2. Set up a Windows restore point
System recovery can be a confusing topic for beginning users—and even plenty of experienced ones. One big source of confusion can be the differences among backups, restore points, and repair discs—and why they’re all essential. Here’s a thumbnail summary of the important setup steps for a brand-new PC, related to system recovery:
- Make sure you configure a backup, since that will archive your own documents, photos, and other personal files.
- Set a system restore point, since that will resolve problems with corrupt files.
- Create a system repair disc in case Windows 7 itself becomes corrupt. (More on that in Step 3.)
Once you’ve set up your backup scheme, you’ll want to cover that second bullet point: create a restore point in Windows. A restore point, established through Windows’ System Restore utility, saves your settings in the event that Windows cannot start and lets you revert to that earlier working state.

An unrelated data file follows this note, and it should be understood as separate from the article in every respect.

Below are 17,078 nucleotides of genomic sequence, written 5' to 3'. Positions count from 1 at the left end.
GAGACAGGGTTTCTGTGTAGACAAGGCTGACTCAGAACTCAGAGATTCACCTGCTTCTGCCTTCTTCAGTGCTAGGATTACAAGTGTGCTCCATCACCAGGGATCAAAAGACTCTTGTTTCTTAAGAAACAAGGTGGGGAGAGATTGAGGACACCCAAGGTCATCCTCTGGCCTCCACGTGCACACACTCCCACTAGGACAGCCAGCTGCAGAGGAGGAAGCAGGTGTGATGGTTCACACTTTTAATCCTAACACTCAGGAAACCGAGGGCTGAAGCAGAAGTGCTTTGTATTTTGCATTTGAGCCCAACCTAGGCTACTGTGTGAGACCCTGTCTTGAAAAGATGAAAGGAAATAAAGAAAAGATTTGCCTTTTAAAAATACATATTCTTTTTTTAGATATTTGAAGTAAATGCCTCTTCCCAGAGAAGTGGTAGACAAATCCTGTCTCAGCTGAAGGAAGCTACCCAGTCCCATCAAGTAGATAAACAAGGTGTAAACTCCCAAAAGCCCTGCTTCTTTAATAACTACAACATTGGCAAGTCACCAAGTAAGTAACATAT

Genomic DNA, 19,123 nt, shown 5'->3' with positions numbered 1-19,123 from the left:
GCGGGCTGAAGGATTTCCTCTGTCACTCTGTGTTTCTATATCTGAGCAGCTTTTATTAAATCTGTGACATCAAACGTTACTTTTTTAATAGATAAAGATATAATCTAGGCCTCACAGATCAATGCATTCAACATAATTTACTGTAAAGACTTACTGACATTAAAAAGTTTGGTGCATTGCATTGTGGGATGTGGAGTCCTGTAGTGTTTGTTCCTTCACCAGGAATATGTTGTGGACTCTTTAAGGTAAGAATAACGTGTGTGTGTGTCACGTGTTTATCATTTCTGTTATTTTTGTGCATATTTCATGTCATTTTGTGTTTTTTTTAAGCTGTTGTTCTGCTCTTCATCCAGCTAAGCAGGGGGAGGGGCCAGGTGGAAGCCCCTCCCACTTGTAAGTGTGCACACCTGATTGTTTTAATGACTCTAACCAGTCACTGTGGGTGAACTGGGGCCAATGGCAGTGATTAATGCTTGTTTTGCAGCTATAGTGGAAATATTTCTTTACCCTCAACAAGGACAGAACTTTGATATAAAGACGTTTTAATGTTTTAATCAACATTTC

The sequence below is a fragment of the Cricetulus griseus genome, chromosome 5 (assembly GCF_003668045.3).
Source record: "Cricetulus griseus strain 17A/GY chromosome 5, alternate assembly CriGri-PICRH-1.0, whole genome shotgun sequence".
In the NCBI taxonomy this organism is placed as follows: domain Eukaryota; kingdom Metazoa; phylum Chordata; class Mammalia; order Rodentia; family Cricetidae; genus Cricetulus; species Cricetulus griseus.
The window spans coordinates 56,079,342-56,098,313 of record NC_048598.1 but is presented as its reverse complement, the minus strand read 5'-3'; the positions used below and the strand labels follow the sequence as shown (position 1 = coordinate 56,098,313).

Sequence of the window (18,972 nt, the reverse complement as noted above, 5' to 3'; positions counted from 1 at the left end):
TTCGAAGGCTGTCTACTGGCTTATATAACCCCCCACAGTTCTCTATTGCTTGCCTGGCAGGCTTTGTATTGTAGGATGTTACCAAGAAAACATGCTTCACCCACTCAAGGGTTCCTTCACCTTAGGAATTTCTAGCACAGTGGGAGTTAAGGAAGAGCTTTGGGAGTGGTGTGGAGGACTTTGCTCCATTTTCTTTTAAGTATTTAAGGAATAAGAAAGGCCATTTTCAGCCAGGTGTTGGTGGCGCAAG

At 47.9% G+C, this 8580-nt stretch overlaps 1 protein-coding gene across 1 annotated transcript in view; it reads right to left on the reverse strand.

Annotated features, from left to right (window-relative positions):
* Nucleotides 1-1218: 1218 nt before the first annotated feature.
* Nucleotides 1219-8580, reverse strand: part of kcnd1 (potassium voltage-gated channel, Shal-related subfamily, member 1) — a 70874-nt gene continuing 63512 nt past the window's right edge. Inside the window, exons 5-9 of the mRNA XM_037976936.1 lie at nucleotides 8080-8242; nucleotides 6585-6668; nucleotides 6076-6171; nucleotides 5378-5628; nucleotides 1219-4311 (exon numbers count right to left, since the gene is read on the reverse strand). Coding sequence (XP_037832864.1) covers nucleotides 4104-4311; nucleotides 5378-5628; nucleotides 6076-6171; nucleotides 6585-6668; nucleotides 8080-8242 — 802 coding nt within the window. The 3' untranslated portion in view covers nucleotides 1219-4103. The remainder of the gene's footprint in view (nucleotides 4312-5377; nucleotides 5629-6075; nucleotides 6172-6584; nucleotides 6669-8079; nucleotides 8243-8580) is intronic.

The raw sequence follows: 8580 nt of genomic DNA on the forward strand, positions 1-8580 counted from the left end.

Click Start, type “create restore point” in the Search field, and select the option that appears. Now, click the Create button and follow the prompt to name the restore point and create it. Realize, though, that this does not actually back up your own data, such as documents and photos. A restore point is a good idea, but true backups are even more important.
A restore point is what Windows will use to get your PC back on its feet if the OS files become corrupted. It is essentially an automatic way for Windows 7 to recover, and the recovery process is mostly hands-off. If the OS ever does become corrupt, you will see a prompt as soon as you turn on the computer to use the restore point.
Once you configure both of these elements―backups and restore points―you’re ready to tackle the next initial essential: creating a boot disc.